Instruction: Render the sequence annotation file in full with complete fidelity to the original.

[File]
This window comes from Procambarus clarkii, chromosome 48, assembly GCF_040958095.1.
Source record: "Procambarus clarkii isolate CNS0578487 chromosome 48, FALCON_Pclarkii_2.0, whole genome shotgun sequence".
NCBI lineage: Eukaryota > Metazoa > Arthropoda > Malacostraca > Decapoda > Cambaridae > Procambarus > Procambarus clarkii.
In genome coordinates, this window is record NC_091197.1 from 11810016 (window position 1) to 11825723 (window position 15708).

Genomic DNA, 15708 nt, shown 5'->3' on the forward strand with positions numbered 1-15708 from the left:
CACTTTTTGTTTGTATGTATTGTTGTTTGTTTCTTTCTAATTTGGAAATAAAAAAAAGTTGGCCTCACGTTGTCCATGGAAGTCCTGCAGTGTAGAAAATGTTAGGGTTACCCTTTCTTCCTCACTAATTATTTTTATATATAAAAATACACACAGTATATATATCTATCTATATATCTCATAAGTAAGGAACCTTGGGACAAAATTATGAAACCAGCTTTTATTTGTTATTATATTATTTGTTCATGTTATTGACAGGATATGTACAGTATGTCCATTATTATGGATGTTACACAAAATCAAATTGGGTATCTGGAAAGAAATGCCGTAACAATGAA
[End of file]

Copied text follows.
This window comes from Procambarus clarkii, chromosome 48, assembly GCF_040958095.1.
Source record: "Procambarus clarkii isolate CNS0578487 chromosome 48, FALCON_Pclarkii_2.0, whole genome shotgun sequence".
NCBI lineage: Eukaryota > Metazoa > Arthropoda > Malacostraca > Decapoda > Cambaridae > Procambarus > Procambarus clarkii.
In genome coordinates, this window is record NC_091197.1 from 11810016 (window position 1) to 11825723 (window position 15708).

Genomic DNA, 15708 nt, shown 5'->3' on the forward strand with positions numbered 1-15708 from the left:
CACTTTTTGTTTGTATGTATTGTTGTTTGTTTCTTTCTAATTTGGAAATAAAAAAAAGTTGGCCTCACGTTGTCCATGGAAGTCCTGCAGTGTAGAAAATGTTAGGGTTACCCTTTCTTCCTCACTAATTATTTTTATATATAAAAATACACACAGTATATATATCTATCTATATATCTCATAAGTAAGGAACCTTGGGACAAAATTATGAAACCAGCTTTTATTTGTTATTATATTATTTGTTCATGTTATTGACAGGATATGTACAGTATGTCCATTATTATGGATGTTACACAAAATCAAATTGGGTATCTGGAAAGAAATGCCGTAACAATGAA